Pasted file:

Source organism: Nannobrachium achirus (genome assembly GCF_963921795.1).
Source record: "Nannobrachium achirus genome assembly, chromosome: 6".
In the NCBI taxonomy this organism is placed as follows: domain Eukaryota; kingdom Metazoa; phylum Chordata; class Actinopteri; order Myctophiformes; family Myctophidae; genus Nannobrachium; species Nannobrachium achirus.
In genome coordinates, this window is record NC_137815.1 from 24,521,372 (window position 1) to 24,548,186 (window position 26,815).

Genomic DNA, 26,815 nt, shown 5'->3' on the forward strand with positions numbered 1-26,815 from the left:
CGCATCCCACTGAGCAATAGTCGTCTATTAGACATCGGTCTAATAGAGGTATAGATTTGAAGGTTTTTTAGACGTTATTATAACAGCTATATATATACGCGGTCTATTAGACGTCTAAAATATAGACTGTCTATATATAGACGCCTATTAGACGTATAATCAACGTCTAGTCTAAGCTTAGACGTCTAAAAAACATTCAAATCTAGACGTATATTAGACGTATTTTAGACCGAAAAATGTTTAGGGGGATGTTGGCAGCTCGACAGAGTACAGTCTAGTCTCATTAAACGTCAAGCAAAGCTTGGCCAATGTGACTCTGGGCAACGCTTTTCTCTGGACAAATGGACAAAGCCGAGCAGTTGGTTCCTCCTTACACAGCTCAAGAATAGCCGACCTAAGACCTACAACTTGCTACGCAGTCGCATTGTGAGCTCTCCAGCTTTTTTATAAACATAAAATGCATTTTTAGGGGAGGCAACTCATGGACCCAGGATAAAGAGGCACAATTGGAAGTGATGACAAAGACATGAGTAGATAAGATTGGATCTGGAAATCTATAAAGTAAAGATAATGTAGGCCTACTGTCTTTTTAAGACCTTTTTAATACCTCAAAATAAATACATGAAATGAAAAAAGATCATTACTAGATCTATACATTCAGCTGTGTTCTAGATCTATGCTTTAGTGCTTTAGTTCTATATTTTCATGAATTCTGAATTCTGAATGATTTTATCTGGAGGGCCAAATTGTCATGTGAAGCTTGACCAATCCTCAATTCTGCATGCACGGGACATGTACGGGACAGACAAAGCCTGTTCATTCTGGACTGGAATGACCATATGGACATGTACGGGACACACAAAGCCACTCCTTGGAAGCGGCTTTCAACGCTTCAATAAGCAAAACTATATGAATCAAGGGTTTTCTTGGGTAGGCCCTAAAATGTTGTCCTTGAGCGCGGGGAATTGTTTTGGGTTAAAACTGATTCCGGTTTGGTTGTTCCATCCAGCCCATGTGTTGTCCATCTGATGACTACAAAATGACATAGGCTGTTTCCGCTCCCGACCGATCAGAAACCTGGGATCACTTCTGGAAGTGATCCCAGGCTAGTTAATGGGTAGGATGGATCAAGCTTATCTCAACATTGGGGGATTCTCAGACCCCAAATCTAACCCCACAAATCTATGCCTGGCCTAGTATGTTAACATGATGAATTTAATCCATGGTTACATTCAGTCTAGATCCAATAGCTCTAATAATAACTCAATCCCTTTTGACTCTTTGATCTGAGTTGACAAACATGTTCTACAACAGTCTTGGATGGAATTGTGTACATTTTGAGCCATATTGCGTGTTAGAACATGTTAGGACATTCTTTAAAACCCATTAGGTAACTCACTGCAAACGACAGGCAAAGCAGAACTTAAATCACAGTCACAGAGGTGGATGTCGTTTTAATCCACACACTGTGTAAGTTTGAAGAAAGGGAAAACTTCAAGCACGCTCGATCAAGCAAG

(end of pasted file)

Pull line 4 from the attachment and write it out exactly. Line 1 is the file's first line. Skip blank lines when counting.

In genome coordinates, this window is record NC_137815.1 from 24,521,372 (window position 1) to 24,548,186 (window position 26,815).